Blame the Kids or the Vets?

Dave · September 11, 2013 at 7:52 am · Filed Under Mariners 

In the comments of the post just below, a sentiment was echoed that has been a pretty common refrain from the apologists for the organization’s off-season. The comment:

Five of the eight hitters in the opening day lineup were under 27. The fact that only one of them has turned out to be any good (and our two top prospects may not actually be major league ballplayers) is the issue. I know it’s tempting to blame this team’s failures on the underachieving veterans, but the bigger issue was the far more disappointing young players.

Since people like to make this claim and then say something like “everyone thought their prospects were good, so give the front office a break”, let’s just look at the facts. We’ll break the Mariners roster in half using that age-27 dividing line, with anyone younger than that being a “kid” and everyone older than that being a “veteran”, except we’re going to remove Felix Hernandez from the sample entirely, because doing so would give the “kids” the benefit of his performance when no one considers him a kid anymore. And no one thinks Felix is the problem, of course. So here’s how the other 24 guys break down.


Kids 2886 0.245 0.319 0.391 0.314 97 -31.7 2.9 5.9
Vets 2624 0.237 0.296 0.397 0.304 90 -55.7 -14.0 -1.5


Kids 486 4.76 4.00 3.77 3.6
Vets 631 4.45 4.32 4.07 4.7

The final tally, with almost exactly a 50/50 split in playing time, is +9.5 WAR for the kids (again, not counting Felix) and +3.2 for the veterans. Oh, and just for fun, here are the combined salaries for the two groups:

Kids: $19 million
Vets: $45 million

The Mariners veterans produced were paid almost $15 million for every win they produced. But, yeah, it’s the kids fault that this team sucks. Yep. Blame the kids. Just make sure you don’t let facts get in your way.


54 Responses to “Blame the Kids or the Vets?”

  1. 3cardmonty on September 11th, 2013 10:15 pm

    Z’s tenure really hasn’t been all that different from Bavasi’s, all things considered. Bavasi left the farm system in pretty decent shape IIRC, better than the one he inherited from Gillick at any rate (although Fontaine and Engel surely deserve most of the credit). Z hasn’t made any trades as bad as the Bedard debacle, or given out any contracts as bad as Silva or Sexson. It’s not necessarily for lack of trying though – let’s not forget that he tried to sign Hamilton for 4/100. I actually can’t think of any free agent contracts on Z’s watch that were better than Beltre’s, or even Johjima’s, or hell, the deals that Bavasi signed Ibanez to. Don’t get me wrong, Bavasi was worse than Z. But it’s not as big a difference as some people are making out. Qualitatively, both regimes were generally characterized by decent talent valuation at the minor league level and poor talent valuation at the major league level.

  2. zak24 on September 12th, 2013 12:54 am

    “A really good situation” in my opinion is money to spend, no dead weight contracts, and a young core to build around on both offense and defense. The last 5 years have been a struggle at the big league level but adding great veterans to a roster that wasn’t ready to contend would’ve been a waste of money. I understand you’re frustration with the past, but I think now this team is ready to make serious offers to veteran OF WAR producers (Pence, Ellsbury anyone?). This is a critical time not to lose your patience.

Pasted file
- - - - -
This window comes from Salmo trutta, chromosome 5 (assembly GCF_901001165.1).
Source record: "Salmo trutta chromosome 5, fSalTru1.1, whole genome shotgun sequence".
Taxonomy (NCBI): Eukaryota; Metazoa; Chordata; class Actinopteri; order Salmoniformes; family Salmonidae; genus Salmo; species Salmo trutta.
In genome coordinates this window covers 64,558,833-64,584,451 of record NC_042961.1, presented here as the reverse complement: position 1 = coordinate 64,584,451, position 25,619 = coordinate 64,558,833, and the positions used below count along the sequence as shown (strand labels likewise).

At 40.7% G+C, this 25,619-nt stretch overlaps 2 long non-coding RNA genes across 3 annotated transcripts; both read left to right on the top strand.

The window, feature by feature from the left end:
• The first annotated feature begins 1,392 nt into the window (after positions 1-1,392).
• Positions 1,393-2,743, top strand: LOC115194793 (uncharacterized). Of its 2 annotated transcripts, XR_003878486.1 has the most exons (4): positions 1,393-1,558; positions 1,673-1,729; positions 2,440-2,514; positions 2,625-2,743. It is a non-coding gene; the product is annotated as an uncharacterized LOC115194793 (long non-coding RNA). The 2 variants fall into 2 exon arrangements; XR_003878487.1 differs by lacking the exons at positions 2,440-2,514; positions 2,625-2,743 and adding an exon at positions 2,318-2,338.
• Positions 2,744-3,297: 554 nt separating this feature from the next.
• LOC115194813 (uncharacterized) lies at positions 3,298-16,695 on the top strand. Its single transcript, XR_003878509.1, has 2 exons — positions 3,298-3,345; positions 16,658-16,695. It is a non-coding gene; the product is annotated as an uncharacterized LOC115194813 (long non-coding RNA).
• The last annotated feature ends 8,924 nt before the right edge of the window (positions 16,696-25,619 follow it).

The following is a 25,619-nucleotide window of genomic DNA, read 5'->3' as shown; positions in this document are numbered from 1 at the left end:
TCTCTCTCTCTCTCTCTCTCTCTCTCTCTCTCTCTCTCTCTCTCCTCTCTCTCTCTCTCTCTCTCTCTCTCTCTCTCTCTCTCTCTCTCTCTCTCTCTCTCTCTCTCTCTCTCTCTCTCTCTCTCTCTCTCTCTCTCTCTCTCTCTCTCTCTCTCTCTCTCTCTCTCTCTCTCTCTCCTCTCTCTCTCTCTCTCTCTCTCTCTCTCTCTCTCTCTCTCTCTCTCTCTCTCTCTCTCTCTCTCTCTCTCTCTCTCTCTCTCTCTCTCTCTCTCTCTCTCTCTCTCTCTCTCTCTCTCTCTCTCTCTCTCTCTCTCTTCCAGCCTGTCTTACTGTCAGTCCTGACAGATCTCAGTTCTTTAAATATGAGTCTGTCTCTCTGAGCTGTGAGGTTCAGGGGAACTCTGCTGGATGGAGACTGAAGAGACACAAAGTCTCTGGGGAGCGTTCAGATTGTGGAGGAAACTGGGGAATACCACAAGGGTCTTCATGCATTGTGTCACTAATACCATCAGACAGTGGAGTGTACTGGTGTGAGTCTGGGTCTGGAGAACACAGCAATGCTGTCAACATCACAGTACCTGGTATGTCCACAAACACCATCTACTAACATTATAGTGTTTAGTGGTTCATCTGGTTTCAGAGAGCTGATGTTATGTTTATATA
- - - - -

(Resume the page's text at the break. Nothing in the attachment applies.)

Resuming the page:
3. Jopa on September 12th, 2013 9:16 am

    Bavasi left the team in shambles, by depleting the farm system via poor trades, poor drafting and terrible free agent signings.

    Jack has created a top 5 farm system and a talented young core just getting a taste of the majors now. He’s also only signed one bad, long-term free agent contract in Figgins. The rest have been either because his hands have been tied financially or because the players he wanted didn’t want to play in Seattle.

    Further, Bavasi had a budget of $120 million with no big albatross contracts created by prior management. Jack’s been allowed to spend up to $90 million, yet much of that was tied up in bad contracts signed prior to his arrival.

    This has been from the start a 7yr rebuild. They just don’t say it publicly. And to expect every talented prospect to be a superstar in his first or second year in the majors is ridiculous.

  4. illdonk on September 14th, 2013 8:45 am

    Unless you really believed that this team had a chance to compete in 2013, or believe it matters much whether the team is currently 17 or 11 or 6 games below .500, then the most pressing issue in 2013 is still the failure of the young hitters to develop.

    Let’s say the team had a more Dave-friendly offseason. They keep Vargas and Jaso, sign Swisher and/or Bourn and a better veteran starter for a year or two. Bigger FA attempts are known to have failed. The moves work out, and the team has a shot at finishing .500. Does this really matter all that much in the context of this team becoming a consistent playoff threat during the next five years? Is the 2014 outlook much more promising than it is now?

    If you want to have a referendum on the GM, which my comment wasn’t (but was described as a defense) that’s a different subject, and I’m pretty much in agreement with the opinion that the current situation should be changed. But I still think that even a good offseason wouldn’t have mattered much for this team’s goals.

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